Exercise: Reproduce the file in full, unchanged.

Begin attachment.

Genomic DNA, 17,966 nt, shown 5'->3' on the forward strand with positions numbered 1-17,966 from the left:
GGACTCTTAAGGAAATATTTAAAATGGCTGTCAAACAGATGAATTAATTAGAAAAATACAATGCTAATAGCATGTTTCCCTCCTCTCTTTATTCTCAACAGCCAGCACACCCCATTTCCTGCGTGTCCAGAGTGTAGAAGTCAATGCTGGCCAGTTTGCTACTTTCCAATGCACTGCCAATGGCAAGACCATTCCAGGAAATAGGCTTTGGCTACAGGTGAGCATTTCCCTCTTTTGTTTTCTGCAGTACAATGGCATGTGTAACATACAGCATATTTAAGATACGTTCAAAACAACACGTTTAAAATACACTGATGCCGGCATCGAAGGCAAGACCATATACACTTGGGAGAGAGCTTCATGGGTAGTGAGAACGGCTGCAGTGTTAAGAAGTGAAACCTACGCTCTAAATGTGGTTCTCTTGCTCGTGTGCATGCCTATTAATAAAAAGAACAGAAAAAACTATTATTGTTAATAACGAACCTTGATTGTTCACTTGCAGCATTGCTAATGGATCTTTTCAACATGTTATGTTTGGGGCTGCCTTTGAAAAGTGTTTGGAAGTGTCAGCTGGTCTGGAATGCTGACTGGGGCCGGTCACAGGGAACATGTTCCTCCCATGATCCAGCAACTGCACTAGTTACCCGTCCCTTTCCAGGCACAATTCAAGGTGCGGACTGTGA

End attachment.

Genomic DNA, 17,966 nt, shown 5'->3' on the forward strand with positions numbered 1-17,966 from the left:
GGACTCTTAAGGAAATATTTAAAATGGCTGTCAAACAGATGAATTAATTAGAAAAATACAATGCTAATAGCATGTTTCCCTCCTCTCTTTATTCTCAACAGCCAGCACACCCCATTTCCTGCGTGTCCAGAGTGTAGAAGTCAATGCTGGCCAGTTTGCTACTTTCCAATGCACTGCCAATGGCAAGACCATTCCAGGAAATAGGCTTTGGCTACAGGTGAGCATTTCCCTCTTTTGTTTTCTGCAGTACAATGGCATGTGTAACATACAGCATATTTAAGATACGTTCAAAACAACACGTTTAAAATACACTGATGCCGGCATCGAAGGCAAGACCATATACACTTGGGAGAGAGCTTCATGGGTAGTGAGAACGGCTGCAGTGTTAAGAAGTGAAACCTACGCTCTAAATGTGGTTCTCTTGCTCGTGTGCATGCCTATTAATAAAAAGAACAGAAAAAACTATTATTGTTAATAACGAACCTTGATTGTTCACTTGCAGCATTGCTAATGGATCTTTTCAACATGTTATGTTTGGGGCTGCCTTTGAAAAGTGTTTGGAAGTGTCAGCTGGTCTGGAATGCTGACTGGGGCCGGTCACAGGGAACATGTTCCTCCCATGATCCAGCAACTGCACTAGTTACCCGTCCCTTTCCAGGCACAATTCAAGGTGCGGACTGTGA